Thank you so much for taking time to look at our blog! We are a group of edical students who are passionate about training and in underserved areas. This January and February, we are in Peru, the Dominican Republic and Costa Rica internationally as well as locally in Flint and Lansing completing volunteer service, rotating in hospitals and clinics, and learning about international medicine and local underserved health care. We appreciate any time you take to read our reflections and any donations you might offer.

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Saturday, January 18


Mulembe from Uganda!

Carolina, Max, Karthik, Androuw, John and I all arrived safely in Entebbe just outside Kampala last Sunday. We spent a brief night in Entebbe, then spent all day traveling on Monday to our village, a little place called Kiholo (chee-holo) in the Bududa district in Southeastern Uganda. We have no internet access there, so this weekend we rode in a Mutatu, which is a white van packed full with people, two hours to the closest city so that we could have a little email and blog time!

A brief overview of our week so far:

We arrived at our guesthouse, complete with pit latrines, bucket and cup showers, and spotty electricity. It's charming and we like it!  As
 we walk through town, we meet and greet everyone. The local language is Lugisu, which we are slowly picking up.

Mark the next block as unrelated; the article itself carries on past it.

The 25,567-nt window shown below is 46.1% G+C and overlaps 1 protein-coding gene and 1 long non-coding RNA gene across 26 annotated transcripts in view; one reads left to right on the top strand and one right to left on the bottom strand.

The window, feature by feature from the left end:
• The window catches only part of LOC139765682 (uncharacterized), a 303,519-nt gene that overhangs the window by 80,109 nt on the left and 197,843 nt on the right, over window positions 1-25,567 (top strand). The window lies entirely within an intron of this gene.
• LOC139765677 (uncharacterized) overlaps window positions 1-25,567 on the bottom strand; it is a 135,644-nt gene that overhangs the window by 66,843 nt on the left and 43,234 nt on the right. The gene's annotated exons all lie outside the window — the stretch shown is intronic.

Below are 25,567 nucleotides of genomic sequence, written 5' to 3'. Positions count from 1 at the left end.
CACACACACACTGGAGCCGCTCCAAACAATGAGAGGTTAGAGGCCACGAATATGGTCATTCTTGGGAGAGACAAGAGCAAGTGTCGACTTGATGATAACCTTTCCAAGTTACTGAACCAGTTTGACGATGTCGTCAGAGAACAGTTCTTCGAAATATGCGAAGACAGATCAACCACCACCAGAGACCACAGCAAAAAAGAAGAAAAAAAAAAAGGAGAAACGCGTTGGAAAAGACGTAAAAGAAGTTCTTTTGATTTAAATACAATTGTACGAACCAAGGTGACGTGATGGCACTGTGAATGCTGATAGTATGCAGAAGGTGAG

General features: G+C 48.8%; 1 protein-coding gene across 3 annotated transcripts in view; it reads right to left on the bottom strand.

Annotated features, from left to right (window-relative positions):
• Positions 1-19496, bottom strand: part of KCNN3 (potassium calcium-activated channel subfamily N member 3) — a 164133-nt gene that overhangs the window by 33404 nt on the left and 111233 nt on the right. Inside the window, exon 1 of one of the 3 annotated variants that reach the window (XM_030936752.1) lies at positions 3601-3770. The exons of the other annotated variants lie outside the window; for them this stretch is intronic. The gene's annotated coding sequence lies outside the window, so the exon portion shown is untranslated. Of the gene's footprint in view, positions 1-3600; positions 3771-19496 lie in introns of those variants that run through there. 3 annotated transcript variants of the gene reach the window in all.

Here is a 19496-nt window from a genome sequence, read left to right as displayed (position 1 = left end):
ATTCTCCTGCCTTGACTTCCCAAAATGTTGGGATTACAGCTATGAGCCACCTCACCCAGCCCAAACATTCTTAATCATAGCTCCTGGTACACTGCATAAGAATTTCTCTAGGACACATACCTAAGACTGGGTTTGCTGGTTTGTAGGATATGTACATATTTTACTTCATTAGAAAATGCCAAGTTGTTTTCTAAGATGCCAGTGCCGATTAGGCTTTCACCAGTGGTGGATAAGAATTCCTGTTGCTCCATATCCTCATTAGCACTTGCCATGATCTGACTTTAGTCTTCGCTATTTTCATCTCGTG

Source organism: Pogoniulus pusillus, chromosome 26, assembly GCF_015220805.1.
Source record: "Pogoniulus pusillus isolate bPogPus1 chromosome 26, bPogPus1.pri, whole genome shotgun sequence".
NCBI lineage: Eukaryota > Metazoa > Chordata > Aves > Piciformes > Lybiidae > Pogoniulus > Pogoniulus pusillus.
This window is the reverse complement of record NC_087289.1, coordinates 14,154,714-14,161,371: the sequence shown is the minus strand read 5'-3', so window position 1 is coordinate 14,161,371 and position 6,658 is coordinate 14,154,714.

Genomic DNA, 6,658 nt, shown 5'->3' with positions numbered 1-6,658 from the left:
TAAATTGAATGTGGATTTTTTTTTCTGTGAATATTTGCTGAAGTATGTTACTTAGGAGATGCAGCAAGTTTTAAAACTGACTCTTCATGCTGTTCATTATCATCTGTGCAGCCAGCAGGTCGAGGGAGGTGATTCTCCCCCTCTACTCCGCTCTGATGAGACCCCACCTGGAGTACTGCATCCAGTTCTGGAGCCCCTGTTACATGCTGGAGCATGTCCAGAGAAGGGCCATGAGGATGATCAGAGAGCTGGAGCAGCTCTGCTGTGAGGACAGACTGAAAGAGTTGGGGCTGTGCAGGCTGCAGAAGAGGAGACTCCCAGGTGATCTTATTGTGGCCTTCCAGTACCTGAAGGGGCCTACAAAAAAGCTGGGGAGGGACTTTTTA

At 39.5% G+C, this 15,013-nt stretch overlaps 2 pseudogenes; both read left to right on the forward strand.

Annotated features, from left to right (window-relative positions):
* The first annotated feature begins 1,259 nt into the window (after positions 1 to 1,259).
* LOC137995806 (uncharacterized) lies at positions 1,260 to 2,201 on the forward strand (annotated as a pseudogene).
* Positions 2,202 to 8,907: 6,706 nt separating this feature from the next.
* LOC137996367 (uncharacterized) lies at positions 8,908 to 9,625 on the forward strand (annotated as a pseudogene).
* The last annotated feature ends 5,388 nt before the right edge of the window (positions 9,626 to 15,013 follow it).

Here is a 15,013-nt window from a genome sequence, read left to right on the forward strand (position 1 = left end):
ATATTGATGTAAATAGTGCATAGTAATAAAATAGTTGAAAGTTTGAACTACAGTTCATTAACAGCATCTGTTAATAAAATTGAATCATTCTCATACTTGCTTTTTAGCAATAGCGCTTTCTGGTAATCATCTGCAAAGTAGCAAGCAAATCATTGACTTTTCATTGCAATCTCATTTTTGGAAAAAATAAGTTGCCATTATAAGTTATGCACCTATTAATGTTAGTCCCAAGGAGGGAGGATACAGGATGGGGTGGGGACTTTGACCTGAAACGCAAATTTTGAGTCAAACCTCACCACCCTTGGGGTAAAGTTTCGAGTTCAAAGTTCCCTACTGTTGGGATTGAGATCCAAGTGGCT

Clinic today; the clinic is a gorgeous 15-20 minute walk from our guesthouse, definitely the most beautiful commute I have ever had. The clinic is very well organized, I was so impressed. There are five stations, and they see about 50-60 patients a day, which is a lot. I spent the day first in the lab, and saw malaria on a blood smear! Then I moved over to triage, which required a lot of Lugisu. I had a blast learning different words from the patients who were waiting, who thought I was hilarious every time I made a mistake, which I sometimes did on purpose just to get a laugh.

The Clinic: 

I spent the day with Michael, another volunteer, doing teacher training for a new school for orphans. The school is really run down, in huts made out of mud and smeared with cow dung for support (sounds disgusting but this is actually a common practice). They pack the kids in these tiny little rooms, and the teachers are all volunteers and have no actual experience. It was a fun day, I enjoy doing that kind of teaching, I just wish I had more to contribute! 

Everyone else spent the day at the clinic again, rotating between stations. Carolina helped stitch up a little girls' hand, which was apparently a lot more challenging than in the ERs we are used to, with a very blunt needle and 2-0 stitch.

Clinic once more today, I think everyone is starting to get the hang of things!

We also watched the Zimbabwe-Uganda game. It was really strange... We were packed in a mud hut with 30ish people on benches, but they had this awesome TV. It was a crazy juxtaposition.

Woke eaaaaarly in the morning, and hiked with everyone up the local mountain, Mt. Nusu. It was a little rough with my cold, but it made it! It took about 5 hours total, starting and ending at our guesthouse. It was so beautiful. At the very end we had to hike along the ridges of two other peaks to ours, it was amazing.

That's all for now! We will update more when we have internet access!

~ Monika and the Uganda LMU Team

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